What do you do if you are confronted with a poorly performing team?

A good team needs to be given its head, but within controls which discourage it from stepping beyond certain boundaries. When a toddler is on his or her reins, for example, the parents want that child to make its way around to explore and discover. But they also want to keep it safe, so when there is danger, the toddler is reined back in. As leaders or managers, we want the personalities within our teams to express themselves; it is important that they be ‘who they are’ – so long as things stay focused and in control.

Certainly, when we try to put too much formality into a team, we risk skewing it by forcing it to go in certain directions that it doesn’t naturally want to go in. When we’re overly coercive with people, our actions as managers can very quickly turn counter-productive. The greatest and most successful managers are those who can harness the potential in their people and make it work for them.

Businesses often struggle to get enough feedback and suggestions from their teams. I think one of the main reasons for this is that people do not feel that they have anything useful to contribute or that nobody will react to what they have to say. Or perhaps they have a fear of saying the wrong thing – something which could compromise their chances of promotion. But in my experience, this two-way communication is key to giving that team authority and motivation.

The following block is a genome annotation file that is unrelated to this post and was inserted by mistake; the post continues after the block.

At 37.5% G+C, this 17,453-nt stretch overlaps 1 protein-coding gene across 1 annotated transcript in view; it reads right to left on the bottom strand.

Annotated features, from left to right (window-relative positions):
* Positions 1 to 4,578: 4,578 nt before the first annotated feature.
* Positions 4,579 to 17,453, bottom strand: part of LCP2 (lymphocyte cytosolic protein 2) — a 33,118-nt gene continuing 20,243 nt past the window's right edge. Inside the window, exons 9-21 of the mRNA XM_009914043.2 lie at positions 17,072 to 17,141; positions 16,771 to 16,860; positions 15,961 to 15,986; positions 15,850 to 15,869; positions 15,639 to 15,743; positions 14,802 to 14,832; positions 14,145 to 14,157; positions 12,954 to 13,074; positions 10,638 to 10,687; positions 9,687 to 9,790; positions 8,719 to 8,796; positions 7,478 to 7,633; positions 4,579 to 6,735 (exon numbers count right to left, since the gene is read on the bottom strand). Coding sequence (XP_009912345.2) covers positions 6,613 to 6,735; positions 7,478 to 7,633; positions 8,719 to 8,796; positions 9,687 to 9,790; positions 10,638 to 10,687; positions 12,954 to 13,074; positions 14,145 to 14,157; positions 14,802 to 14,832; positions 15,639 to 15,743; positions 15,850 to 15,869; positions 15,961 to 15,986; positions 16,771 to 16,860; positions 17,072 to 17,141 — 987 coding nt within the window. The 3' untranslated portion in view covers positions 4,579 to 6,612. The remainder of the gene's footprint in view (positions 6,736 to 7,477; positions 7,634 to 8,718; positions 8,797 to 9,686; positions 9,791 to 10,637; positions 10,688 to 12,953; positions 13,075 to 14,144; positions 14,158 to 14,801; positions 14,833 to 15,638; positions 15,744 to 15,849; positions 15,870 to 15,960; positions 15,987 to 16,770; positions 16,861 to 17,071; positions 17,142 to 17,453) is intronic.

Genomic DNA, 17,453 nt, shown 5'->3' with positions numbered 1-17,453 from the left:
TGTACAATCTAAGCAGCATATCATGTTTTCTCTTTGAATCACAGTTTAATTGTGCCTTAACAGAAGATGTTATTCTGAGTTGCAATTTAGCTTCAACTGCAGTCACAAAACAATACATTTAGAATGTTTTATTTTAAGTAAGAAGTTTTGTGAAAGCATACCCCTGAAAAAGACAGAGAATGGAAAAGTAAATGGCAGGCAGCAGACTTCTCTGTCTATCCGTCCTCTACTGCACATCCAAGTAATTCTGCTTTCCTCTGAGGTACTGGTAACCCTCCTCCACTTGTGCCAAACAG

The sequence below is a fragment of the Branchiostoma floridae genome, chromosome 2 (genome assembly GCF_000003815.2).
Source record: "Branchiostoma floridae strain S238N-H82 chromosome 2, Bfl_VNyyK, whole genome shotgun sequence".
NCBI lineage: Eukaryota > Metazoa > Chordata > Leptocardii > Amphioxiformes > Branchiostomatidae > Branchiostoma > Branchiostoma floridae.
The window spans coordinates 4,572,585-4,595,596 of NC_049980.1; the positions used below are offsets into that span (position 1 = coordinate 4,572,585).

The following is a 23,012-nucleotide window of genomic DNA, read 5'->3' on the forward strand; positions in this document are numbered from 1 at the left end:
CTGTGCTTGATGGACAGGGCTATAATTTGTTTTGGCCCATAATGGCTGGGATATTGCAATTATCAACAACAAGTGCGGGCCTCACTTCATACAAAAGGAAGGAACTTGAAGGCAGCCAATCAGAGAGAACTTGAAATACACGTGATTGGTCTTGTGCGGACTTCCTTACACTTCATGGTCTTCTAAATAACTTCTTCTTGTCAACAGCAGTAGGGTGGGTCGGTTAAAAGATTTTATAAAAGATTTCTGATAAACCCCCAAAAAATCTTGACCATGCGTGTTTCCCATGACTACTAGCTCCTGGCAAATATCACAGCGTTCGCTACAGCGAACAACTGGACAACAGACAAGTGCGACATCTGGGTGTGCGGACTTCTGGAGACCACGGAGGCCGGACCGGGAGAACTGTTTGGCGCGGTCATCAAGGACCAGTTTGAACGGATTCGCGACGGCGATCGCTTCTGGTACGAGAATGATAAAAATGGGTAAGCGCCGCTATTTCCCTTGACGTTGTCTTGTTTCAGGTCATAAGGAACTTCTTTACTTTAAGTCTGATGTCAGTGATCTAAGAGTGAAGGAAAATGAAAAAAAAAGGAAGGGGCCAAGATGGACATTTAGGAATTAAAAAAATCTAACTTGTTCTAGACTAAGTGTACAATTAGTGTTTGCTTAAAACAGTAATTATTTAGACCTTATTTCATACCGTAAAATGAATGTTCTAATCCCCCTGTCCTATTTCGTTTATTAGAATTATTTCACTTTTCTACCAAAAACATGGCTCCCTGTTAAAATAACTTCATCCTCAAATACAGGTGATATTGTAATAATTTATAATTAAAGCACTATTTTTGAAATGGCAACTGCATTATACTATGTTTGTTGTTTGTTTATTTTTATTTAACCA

I think this scenario probably says as much about the listener as it does about the talker. Perhaps the management is putting up barriers unwittingly. In a work situation where employees are negative, there often exists an environment where people are not being given opportunities to express or extend themselves.

Summing up, I think there are five key aspects to creating and maintaining a positive team:

  1. Create an environment in which people are encouraged to be open and honest about what they think.
  2. Ensure that people have a real sense of purpose by giving them something that they know and that they can deliver.
  3. Give people a clear vision or objective; an understanding of where the whole project is trying to go.
  4. Give people the tools and the processes to deliver. This includes training, personal development and the actual physical tools that they need to get the job done.
  5. Put the processes in place and control the boundaries so that things don’t go out of control.

Ensuring positivity is one of the key tasks of the good manager. With the right approach, I believe that most groups can be made into a successful and powerful team.